There are similar warnings, arguably more disconcerting because not attached to as taboo a subject as sex, on food packaging. You know, "remove plastic and cardboard backing from pizza before placing it in the oven." Really? I mean, there's a difference between not knowing about safe sex because you're too embarrassed to ask and being an utterly oblivious moron who has to be reminded not to melt the plastic on the pizza.

When I consider that something as common sense and *not* controversial as food preparation has to be explicitly stated, I can't imagine how soon we're going to be hearing the news story about some kid suing Dentyne Ice because he thought it would keep his girlfriend from getting pregnant.

Monday, March 29, 2010

Pet Names: A Hate Song

Okay, so not all of them. I happen to know a certain Charles who would object to my cessation of this term of endearment. But there's something, and it's not just my personal history talking, that feels really wrong about the word "babe." I feel like the noun form (e.g. "S/He's a ~ .") is less irksome, but is still kind of obnoxious, especially when paired with the qualifiers "total," "hot," or "totally hot."

It's also not just that it reminds me of the Two A-Holes skit from SNL, because I'm sure they were inspired by a like-minded-thinker's like-minded distaste for this specific pet name.

It's also not just the Oleanna feminist anger saying "Don't call your wife 'baby'." Somehow, I have less of a problem with baby, perhaps because my dad uses that one, although the infantilization of women in this practice can absolutely be debated. One of my aunts uses the term "babes" generally like others use "sweetie" or "darling."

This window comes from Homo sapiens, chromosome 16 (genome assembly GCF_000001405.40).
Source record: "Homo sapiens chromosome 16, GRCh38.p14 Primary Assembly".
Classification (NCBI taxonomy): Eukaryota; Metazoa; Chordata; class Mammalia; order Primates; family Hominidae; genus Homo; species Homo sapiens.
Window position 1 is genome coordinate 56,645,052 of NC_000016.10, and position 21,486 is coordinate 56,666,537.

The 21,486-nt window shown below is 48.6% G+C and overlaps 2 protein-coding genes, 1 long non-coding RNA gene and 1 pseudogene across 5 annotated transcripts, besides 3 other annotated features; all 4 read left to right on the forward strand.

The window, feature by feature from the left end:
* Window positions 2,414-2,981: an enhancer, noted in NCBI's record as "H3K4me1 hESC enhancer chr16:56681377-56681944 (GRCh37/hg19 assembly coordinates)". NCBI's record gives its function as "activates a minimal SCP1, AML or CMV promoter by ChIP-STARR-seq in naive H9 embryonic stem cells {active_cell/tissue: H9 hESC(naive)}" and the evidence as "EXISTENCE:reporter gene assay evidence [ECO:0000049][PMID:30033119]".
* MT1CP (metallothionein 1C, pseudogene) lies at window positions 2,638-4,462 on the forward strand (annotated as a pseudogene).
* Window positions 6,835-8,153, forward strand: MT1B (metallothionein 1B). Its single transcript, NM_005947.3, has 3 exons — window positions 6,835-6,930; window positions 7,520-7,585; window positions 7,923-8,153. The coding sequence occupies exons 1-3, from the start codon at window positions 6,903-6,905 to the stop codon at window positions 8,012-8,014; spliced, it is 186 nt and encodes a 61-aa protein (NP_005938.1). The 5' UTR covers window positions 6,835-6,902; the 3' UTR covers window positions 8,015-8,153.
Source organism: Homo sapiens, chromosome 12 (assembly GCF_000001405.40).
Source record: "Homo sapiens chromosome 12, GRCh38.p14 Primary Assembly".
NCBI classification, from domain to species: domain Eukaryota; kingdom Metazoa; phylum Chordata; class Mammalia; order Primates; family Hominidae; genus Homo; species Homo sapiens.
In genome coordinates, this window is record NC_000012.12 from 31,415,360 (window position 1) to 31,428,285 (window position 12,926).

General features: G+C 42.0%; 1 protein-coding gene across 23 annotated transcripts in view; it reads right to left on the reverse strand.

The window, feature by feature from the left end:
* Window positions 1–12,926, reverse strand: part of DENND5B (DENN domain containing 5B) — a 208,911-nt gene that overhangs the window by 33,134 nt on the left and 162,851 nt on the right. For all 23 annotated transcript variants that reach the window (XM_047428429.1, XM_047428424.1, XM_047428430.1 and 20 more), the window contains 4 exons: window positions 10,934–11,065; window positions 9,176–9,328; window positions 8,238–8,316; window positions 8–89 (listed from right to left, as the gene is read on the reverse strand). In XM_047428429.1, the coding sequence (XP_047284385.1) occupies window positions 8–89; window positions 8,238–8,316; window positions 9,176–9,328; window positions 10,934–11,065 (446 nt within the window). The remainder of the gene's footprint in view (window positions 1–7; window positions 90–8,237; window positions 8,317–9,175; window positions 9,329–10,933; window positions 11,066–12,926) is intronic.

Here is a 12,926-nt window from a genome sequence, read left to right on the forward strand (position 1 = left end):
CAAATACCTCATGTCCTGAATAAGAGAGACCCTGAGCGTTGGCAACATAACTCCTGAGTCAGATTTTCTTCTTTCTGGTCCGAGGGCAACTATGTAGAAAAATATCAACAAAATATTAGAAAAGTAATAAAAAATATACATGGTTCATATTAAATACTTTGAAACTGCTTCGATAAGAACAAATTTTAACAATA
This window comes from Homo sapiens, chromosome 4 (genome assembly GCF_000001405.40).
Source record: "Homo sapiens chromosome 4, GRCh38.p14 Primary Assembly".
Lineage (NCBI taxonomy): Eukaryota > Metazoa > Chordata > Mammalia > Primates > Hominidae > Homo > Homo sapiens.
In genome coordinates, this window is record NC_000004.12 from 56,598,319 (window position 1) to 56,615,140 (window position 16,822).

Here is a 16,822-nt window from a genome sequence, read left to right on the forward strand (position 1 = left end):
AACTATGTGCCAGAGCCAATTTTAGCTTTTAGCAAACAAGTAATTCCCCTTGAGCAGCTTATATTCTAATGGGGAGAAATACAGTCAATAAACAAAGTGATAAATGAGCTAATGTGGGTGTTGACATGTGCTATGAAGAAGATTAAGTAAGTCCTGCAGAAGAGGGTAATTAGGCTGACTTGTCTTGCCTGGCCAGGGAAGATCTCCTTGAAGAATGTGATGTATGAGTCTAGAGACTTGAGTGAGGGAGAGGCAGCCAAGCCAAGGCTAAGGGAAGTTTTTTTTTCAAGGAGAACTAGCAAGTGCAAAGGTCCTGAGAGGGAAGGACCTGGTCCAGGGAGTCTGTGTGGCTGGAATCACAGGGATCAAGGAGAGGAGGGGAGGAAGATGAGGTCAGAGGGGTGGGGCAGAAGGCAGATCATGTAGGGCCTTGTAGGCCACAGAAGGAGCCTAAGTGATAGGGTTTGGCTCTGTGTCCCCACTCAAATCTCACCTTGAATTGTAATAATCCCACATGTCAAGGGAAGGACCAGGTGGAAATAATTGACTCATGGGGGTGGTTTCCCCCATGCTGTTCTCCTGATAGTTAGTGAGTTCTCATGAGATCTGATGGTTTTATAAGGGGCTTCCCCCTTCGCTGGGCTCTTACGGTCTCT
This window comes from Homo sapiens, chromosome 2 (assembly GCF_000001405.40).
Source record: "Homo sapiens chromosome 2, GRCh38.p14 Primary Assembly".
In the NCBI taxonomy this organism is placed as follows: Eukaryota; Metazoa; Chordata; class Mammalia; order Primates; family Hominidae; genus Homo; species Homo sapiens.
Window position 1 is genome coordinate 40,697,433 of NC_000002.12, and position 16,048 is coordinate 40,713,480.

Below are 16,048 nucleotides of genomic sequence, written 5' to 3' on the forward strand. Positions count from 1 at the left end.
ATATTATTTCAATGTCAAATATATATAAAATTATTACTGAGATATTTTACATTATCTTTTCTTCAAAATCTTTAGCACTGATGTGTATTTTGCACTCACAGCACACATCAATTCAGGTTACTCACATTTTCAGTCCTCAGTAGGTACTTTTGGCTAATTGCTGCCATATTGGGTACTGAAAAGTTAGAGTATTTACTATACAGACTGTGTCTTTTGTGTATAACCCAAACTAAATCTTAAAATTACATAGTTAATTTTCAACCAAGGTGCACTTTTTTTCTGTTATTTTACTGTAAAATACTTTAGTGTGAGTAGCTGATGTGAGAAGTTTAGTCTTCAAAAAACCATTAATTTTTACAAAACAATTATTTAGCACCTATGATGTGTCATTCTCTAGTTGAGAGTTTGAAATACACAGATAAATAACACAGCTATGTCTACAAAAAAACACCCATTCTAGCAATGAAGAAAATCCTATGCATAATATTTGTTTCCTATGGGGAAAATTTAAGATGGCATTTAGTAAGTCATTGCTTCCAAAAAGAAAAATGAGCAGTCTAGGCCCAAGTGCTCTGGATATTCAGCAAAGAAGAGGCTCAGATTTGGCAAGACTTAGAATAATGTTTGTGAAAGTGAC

Indeed, and ultimately, as this seems to be my problem with other relationship weirdness, it's certainly not because I've never been verbally marked with this moniker. I've had a handful of guys "babe" me, and it's always taken me out of the mind of affection: it always sounded forced, patronizing, and placating, and it always made me awkward and uncomfortable. [Please note: I did vocalize this distaste to the guys in question, and they were respectful, but it's such a strong part of casual "dating-speak" that they would say it unwittingly, in much the same way professed atheists will slip "oh god..." into casual conversation.]

But in spite of all these qualifications regarding why it *doesn't* bother me, there's something about "babe" that just really makes my skin crawl. It comes across less infantilizing than proprietary, particularly when it's a man saying it to a woman. If "baby" is infantilizing, then is "babe" your way of saying "I'm too lazy and casual to give you a second syllable because you don't deserve it"?

Maybe I don't like it because I can't put my finger on why it bothers me: infantilization is bad, and something on the lines of "dat my girl" is a whole different can of disgusting worms puking up cans of other worms, but this one is kind of just plain annoying.